DWI roadblocks have had an up-and-down legal history over the past several decades. At one point, it was legal for any officers to set up any checkpoint at any time, and at another time, it was illegal for any police department to set up any checkpoint for any reason. There were, and still are, legitimate arguments on both sides.
So, in Michigan State Police v. Sitz, the Supreme Court did what it had done so many times before and so many times afterward, which is try to find a balance between the two sides.
Why Do Officers Employ Checkpoints?
Police departments love DWI roadblocks because officers do not need reasonable suspicion to pull over a vehicle. Instead, the vehicle must stop if the checkpoint’s rules require it, and if the officer smells alcohol or sees any other evidence of intoxication, no matter how slight, further detention is usually legal.
Checkpoints only appear at certain times, usually around high drinking holidays (New Year’s Eve) or high driving holidays (Memorial Day Weekend), because they are very expensive and most departments simply do not have the money.
The Sitz case essentially incorporated a list of factors from a prior California case. If even one element is missing, the entire checkpoint, and any arrests that it spawned, may be illegal.
- No Officer Discretion: Every element of the roadblock, such as location, hours of operation, and method of pulling over vehicles, must come from a supervisor. Officers in the field must have no discretion in the planning or operation of said checkpoint.
- Neutral Formula: To keep traffic from backing up, officers might stop every third or fourth car. They cannot deviate from the set formula under any circumstances.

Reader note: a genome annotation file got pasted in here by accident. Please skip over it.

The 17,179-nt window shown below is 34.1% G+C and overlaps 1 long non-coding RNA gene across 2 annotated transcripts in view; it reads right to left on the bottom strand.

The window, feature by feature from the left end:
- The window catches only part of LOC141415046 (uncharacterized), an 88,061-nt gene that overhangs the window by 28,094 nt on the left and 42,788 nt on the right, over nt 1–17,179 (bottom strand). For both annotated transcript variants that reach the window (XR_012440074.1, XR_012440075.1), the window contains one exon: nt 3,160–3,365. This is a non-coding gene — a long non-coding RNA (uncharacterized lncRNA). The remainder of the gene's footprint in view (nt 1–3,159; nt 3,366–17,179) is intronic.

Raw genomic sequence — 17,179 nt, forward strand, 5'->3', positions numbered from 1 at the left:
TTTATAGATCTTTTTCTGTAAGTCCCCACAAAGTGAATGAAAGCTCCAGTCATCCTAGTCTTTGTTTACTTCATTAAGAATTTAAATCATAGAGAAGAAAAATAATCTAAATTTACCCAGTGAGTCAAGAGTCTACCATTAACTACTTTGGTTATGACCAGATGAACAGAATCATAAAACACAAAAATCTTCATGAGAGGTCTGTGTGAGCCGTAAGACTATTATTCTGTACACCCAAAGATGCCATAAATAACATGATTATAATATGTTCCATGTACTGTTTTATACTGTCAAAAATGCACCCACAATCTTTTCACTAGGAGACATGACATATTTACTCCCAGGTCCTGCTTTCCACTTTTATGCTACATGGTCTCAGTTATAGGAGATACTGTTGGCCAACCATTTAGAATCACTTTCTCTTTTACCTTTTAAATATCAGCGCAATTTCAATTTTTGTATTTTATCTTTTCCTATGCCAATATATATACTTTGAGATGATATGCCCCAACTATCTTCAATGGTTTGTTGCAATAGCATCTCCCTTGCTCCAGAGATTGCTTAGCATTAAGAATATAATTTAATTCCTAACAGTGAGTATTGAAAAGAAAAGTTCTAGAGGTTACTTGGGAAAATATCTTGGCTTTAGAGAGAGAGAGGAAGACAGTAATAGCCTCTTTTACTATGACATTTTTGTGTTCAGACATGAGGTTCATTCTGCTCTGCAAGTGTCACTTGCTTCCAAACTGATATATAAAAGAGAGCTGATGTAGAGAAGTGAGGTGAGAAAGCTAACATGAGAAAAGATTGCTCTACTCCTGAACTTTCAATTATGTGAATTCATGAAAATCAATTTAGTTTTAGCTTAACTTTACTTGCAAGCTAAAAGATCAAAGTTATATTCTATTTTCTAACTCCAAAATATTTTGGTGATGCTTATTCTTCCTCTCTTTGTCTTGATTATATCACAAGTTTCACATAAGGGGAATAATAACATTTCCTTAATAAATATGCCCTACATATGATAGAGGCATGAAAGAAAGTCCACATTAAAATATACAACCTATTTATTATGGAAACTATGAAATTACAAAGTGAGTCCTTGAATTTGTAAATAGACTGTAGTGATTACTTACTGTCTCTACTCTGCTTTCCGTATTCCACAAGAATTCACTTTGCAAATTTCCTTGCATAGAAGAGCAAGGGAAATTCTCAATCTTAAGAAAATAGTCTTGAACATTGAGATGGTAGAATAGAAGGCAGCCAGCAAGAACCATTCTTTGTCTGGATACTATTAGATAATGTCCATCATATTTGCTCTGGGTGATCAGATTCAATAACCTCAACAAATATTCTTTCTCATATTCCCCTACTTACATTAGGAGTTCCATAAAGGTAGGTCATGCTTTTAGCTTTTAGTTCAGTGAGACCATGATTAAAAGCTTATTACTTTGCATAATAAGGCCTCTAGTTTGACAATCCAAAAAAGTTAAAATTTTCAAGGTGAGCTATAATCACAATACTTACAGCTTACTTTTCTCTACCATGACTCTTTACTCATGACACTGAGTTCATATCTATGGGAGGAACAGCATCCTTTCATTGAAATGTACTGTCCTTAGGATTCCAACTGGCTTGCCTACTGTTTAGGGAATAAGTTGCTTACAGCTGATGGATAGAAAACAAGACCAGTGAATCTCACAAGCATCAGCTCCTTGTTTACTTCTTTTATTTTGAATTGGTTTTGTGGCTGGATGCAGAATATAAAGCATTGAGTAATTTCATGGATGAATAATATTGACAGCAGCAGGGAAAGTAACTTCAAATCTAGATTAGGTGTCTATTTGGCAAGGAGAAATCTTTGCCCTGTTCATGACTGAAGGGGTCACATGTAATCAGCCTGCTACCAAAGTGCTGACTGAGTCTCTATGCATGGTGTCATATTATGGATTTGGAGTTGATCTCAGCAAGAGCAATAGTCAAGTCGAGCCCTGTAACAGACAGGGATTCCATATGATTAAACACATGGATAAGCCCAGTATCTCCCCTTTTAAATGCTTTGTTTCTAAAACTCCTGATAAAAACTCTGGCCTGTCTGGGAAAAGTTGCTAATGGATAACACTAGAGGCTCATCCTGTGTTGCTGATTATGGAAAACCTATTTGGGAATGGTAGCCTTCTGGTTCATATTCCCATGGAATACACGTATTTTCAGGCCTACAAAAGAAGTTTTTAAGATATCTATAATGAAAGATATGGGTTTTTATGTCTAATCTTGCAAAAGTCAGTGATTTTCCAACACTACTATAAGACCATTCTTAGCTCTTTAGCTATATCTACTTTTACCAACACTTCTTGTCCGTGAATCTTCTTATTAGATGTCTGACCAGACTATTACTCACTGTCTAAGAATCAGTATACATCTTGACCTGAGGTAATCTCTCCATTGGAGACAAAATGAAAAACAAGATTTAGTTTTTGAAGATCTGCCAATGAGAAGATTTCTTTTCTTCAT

- Minimal Detention: There is no hard-and-fast rule, but if motorists have to wait in line for more than two or three minutes, the detention is probably excessive. That’s why officer cannot stop every car, at least in most cases.
- Signage: The roadblock must be clearly marked as a DUI or DWI checkpoint. Furthermore, the signs must give motorists enough notice so they can turn around and avoid the roadblock.
If a motorist turns around to avoid the checkpoint, an officer will almost certainly follow the motorist for at least a few blocks, and such action is legal in most cases.
That brings up another point, which is a motorist’s rights at a checkpoint. You do not have to roll down your window and interface with the officers, but you do have to show them your drivers’ license and comply with any other reasonable requests. Once again, if you simply flash your license at the officer, you will probably be followed.
Contact an Assertive Attorney
DWI checkpoints are permissible so long as they meet all legal requirements. For a free consultation with an experienced DWI defense lawyer in Houston, contact the Law Office of Jim Medley.